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IFC: Unlike a lot of popular sketch comedy, your sketches often focus more on group dynamics vs iconic individual characters. Why do you think that is and why is it important?

Meredith: We consider the show to be more based around human dynamics, not so much characters. If anything we’re more attracted to the energy created by people interacting.

Jenn: So much of life is spent trying to work it out with other people, whether it’s at work, at home, trying to commute to work, or even on Facebook it’s pretty hard to escape the group.

IFC: Are there any comedians out there that you feel are just nailing it?

Aurora: I love Key and Peele. I know that their show is done and I’m in denial about it, but they are amazing because there were many times that I would imagine that Keegan Michael Key was in the scene while writing. If I could picture him saying it, I knew it would work. I also kind of have a crush on Jordan Peele and his performance in Big Mouth. Maya Rudolph also just makes everything amazing. Her puberty demon on Big Mouth is flawless. She did an ad for 7th generation tampons that my son, my husband and myself were singing around the house for weeks. If I could even get anything close to her career, I would be happy. I’m also back in love with Rick and Morty. I don’t know if I have a crush on Justin Roiland, I just really love Rick (maybe even more than Morty). I don’t have a crush on Jerry, the dad, but I have a crush on Chris Parnell because he’s so good at being Jerry.

Jenn: I LOVE ISSA RAE!

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IFC: If you could go back in time and cast yourselves in any sitcom, which would it be and how would it change?

Carolyn: I’d go back in time and cast us in The Partridge Family.  We’d make an excellent family band. We’d have a laugh, break into song and wear ruffled blouses with velvet jackets.  And of course travel to all our gigs on a Mondrian bus. I feel really confident about this choice.

Meredith: Electric Mayhem from The Muppet Show. It wouldn’t change, they were simply perfect, except… maybe a few more vaginas in the band.

Binge the entire first and second seasons of Baroness von Sketch Show now on IFC.com and the IFC app.

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G.I. Jeez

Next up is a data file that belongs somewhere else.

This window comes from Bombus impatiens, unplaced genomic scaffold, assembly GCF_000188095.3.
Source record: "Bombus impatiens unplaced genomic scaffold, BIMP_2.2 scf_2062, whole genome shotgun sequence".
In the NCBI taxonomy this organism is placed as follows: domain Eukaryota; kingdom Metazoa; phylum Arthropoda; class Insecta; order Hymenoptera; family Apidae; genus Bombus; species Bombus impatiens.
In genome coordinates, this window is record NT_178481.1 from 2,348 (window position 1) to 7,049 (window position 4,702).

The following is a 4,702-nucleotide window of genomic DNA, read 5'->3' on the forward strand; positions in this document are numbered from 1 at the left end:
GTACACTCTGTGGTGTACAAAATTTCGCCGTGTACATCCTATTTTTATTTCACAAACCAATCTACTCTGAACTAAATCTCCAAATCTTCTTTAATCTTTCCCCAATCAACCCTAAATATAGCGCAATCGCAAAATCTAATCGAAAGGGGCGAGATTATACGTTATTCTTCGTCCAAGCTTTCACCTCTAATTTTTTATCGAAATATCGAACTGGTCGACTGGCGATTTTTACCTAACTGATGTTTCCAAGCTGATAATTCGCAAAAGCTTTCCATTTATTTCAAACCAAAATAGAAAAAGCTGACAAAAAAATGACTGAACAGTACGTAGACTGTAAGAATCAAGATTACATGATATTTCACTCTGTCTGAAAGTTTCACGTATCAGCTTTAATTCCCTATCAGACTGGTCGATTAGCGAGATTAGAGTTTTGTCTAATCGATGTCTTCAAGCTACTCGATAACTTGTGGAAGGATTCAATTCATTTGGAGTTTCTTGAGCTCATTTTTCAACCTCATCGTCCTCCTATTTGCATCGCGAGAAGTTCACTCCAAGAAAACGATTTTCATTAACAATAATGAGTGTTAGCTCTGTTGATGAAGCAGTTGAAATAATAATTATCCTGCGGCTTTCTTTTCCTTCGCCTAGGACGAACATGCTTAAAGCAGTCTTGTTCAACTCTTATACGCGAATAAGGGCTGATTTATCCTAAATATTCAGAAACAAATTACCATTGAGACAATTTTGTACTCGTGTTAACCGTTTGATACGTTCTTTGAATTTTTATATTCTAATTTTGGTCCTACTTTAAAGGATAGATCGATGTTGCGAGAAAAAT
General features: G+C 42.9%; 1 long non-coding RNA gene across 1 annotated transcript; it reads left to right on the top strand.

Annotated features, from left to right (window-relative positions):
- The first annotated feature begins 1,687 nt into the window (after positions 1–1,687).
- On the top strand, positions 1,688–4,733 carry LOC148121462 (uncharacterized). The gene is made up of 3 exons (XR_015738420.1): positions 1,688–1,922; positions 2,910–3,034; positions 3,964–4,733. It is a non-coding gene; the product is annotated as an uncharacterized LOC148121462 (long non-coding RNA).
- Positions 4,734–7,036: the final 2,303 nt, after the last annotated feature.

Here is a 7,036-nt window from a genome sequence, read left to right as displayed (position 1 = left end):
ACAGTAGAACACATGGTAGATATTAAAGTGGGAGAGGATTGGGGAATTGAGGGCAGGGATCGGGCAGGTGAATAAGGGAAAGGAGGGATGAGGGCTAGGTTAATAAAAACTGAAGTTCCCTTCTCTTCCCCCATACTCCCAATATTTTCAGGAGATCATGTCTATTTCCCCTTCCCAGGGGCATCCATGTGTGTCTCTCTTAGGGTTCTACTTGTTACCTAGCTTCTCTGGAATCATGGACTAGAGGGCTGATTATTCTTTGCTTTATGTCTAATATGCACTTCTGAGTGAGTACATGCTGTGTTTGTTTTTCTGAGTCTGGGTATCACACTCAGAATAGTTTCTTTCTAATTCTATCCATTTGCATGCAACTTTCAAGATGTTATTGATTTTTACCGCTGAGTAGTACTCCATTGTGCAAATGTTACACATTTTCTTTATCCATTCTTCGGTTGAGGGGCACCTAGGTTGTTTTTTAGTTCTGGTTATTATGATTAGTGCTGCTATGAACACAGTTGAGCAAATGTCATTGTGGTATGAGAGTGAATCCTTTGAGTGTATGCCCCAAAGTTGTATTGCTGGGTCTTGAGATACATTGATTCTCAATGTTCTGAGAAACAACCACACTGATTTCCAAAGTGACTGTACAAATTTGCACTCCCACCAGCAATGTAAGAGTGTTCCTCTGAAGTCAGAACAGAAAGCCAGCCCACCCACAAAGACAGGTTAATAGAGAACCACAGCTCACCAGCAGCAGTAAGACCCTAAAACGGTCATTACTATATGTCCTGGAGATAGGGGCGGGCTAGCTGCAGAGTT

Stomach Bugs and Prom Dates

E.Coli High is in your gut and on IFC's Comedy Crib.

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Brothers-in-law Kevin Barker and Ben Miller have just made the mother of all Comedy Crib series, in the sense that their Comedy Crib series is a big deal and features a hot mom. Animated, funny, and full of horrible bacteria, the series juxtaposes timeless teen dilemmas and gut-busting GI infections to create a bite-sized narrative that’s both sketchy and captivating. The two sat down, possibly in the same house, to answer some questions for us about the series. Let’s dig in….

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IFC: How would you describe E.Coli High to a fancy network executive you just met in an elevator?

BEN: Hi ummm uhh hi ok well its like umm (gets really nervous and blows it)…

KB: It’s like the Super Bowl meets the Oscars.

IFC: How would you describe E.Coli High to a drunk friend of a friend you met in a bar?

BEN: Oh wow, she’s really cute isn’t she? I’d definitely blow that too.

KB: It’s a cartoon that is happening inside your stomach RIGHT NOW, that’s why you feel like you need to throw up.

IFC: What was the genesis of E.Coli High?

KB: I had the idea for years, and when Ben (my brother-in-law, who is a special needs teacher in Philly) began drawing hilarious comics, I recruited him to design characters, animate the series, and do some writing. I’m glad I did, because Ben rules!

BEN: Kevin told me about it in a park and I was like yeah that’s a pretty good idea, but I was just being nice. I thought it was dumb at the time.

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IFC: What makes going to proms and dating moms such timeless and oddly-relatable subject matter?

BEN: Since the dawn of time everyone has had at least one friend with a hot mom. It is physically impossible to not at least make a comment about that hot mom.

KB: Who among us hasn’t dated their friend’s mom and levitated tables at a prom?

IFC: Why do you think the world is ready for this series?

BEN: There’s a lot of content now. I don’t think anyone will even notice, but it’d be cool if they did.

KB: A show about talking food poisoning bacteria is basically the same as just watching the news these days TBH.

Watch E.Coli High below and discover more NYTVF selections from years past on IFC’s Comedy Crib.